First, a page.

This is a mixture between detective and romance. I’m using it in the Dymocks Reading Challenge 2021 in the book with more than 400 pages category. Despite the romance I managed to make it through, but I did consider giving up a few times. What kept me going were the words I’d never heard of before, the little jokes which were rather timely and the discussions focussing on ideas that are way over my head.

But let’s look at the book first. It’s in the Lord Peter Wimsey series of detective books. Lord Peter doesn’t come in very much until quite late as the focus is on the lady he is attracted to and eventually marries, Harriet Vane. I often wonder if Harriet is partially modelled on Sayers. My research uncovered only a little. Both of them received Firsts in Oxford and both were well educated and very clever, they also both wrote detective novels and there is some resemblance of equality in both of them…I rest my case. In this book Harriet goes back to her college in Oxford to enjoy a reunion, while she is there she receives one of the very early poison pen letters depicted in this book. She burns it but is eventually called back to give her expertise as a success detective novelist as the college is having lots of trouble. I really enjoyed reading a book looking through her eyes. What I didn’t enjoy (apart from the romance) was that Lord Peter needed to come and bail her out, she couldn’t figure out the mystery by herself. To me it felt as if the man had to play hero.

Just a couple of the many unfamiliar words I found in this book. Otiose, being in the phrase of ‘debagging is otiose and out of date’. I was lying in bed at the time, with no reference material at hand so I noted it down for later. ‘Debagging’ is when you pull someone’s trousers down as a joke and ‘otiose’ serves no practical purpose…that’s what it means, not that otiose serves no practical purpose. Essentially, don’t pull someone’s trousers down as a joke as there’s no point. And commination. Such a lovely word. It apparently means the act of threatening divine vengeance. So the students who were issuing a ‘stream of genial commination’ while studying were doing nothing more than students do today. There were many more of these words and I could go on for ages, but elect not to…today.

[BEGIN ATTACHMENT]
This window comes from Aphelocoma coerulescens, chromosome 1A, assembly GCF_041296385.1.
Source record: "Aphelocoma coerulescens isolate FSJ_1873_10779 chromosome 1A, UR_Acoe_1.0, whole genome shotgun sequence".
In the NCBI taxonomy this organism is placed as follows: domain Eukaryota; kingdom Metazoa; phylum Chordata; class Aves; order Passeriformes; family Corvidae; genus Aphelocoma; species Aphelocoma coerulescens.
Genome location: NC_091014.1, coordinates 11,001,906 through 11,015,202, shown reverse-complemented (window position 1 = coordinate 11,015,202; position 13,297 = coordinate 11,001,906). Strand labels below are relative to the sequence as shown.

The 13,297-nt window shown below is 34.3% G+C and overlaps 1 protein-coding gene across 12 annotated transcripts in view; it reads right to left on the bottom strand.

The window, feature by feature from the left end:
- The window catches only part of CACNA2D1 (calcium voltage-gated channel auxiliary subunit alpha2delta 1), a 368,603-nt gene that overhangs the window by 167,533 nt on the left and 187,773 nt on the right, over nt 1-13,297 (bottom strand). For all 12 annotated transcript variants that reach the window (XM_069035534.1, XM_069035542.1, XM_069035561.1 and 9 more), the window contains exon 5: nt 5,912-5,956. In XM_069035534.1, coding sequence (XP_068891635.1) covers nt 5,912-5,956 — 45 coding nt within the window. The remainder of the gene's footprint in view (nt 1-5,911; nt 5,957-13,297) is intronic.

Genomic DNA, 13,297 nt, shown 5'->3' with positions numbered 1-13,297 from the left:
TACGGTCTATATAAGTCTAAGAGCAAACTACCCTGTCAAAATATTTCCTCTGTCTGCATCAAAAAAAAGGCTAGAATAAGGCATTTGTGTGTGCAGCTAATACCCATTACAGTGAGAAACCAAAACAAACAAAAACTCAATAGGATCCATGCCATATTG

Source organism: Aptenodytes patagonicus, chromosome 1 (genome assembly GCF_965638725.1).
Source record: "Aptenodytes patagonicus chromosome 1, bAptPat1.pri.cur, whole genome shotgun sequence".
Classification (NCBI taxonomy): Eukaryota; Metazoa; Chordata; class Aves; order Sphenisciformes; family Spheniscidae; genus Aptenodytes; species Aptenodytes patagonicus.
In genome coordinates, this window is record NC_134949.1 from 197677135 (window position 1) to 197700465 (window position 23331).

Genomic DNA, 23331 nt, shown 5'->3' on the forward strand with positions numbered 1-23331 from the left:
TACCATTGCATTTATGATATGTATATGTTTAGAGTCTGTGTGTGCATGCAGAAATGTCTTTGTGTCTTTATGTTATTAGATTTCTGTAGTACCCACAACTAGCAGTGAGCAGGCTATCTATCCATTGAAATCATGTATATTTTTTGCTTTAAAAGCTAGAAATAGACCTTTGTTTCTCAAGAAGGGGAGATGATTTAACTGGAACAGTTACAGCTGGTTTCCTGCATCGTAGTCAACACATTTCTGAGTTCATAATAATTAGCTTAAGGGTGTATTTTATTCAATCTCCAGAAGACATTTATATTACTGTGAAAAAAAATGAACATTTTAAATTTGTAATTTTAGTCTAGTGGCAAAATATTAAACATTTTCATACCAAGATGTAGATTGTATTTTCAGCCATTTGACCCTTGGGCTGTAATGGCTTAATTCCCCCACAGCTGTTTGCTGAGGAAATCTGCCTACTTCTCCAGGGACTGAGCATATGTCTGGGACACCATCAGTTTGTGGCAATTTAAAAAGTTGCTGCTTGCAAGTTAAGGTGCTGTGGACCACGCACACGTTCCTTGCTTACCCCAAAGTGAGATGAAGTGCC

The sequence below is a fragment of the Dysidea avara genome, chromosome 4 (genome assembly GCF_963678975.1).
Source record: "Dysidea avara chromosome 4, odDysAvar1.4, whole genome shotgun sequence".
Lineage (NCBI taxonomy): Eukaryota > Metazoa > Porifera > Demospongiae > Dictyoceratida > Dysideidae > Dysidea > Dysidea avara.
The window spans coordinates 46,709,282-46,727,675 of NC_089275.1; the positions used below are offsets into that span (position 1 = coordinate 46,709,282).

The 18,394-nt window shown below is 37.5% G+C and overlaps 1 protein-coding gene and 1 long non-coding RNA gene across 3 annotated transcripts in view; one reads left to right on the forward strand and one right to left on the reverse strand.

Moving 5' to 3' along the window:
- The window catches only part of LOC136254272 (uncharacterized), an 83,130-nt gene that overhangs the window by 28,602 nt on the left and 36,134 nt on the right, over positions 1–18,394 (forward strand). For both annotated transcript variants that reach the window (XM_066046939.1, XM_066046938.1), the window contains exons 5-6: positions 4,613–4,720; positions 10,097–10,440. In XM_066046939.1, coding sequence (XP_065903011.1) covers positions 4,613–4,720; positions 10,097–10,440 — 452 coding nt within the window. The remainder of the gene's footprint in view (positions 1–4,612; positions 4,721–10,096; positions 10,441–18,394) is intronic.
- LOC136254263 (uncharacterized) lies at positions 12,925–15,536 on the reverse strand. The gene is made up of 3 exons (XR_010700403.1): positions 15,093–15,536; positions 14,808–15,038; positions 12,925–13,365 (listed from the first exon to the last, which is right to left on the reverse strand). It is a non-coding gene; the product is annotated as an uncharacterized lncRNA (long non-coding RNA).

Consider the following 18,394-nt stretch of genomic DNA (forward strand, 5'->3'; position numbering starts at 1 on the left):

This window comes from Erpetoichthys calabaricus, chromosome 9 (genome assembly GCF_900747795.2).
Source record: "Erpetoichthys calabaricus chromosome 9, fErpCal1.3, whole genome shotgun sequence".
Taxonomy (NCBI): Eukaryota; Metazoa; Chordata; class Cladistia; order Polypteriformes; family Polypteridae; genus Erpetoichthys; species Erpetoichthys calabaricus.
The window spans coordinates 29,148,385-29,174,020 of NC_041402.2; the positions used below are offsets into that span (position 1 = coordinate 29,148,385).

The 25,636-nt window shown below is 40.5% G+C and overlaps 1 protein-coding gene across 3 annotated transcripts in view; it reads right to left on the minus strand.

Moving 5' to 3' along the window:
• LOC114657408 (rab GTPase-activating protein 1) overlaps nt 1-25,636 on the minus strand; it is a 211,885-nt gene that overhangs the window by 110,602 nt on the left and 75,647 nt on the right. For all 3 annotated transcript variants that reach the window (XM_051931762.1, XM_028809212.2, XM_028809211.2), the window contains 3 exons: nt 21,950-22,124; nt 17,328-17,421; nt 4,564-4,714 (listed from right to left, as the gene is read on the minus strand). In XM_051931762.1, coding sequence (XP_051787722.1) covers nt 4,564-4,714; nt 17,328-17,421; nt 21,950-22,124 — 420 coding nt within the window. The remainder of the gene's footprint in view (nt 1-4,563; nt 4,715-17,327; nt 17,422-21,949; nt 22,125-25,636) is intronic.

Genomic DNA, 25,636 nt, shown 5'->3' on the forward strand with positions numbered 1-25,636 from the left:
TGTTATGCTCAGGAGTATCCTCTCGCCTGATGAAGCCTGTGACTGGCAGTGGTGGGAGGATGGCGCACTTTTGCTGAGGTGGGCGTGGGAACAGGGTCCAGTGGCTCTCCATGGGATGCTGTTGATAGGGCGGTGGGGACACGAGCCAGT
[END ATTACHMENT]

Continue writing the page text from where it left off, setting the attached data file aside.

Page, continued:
Then there were the jokes which you wouldn’t be able to make today. Apparently, in those days being between WWI and WWII men wore shirt fronts that were detached from their shirt and held in by their waistcoat. There were three types of shirt: soft pleated dress-shirts, a front with intense rigidity and one which escaped the centre stud and gaped in the middle. This led to two of the ladies speculating over what the next man would wear, whether he would wear a soft (pleated) or hard (rigid) shirt front. When the rigid shirt front ‘popped’ it caused much hilarity. At one point one of the ladies asks Lord Peter about the different shirts and we get a good solid explanation, much better than I’ve put here.

As for the discussions that were way over my head? Far too educated for me to even contemplate boiling them down for you. Let’s just say I enjoyed them immensely and it’s one of the things that kept me going.

If you’d like to find out more, if I’ve actually piqued your interest, you can buy your very own copy here using an affiliate link.

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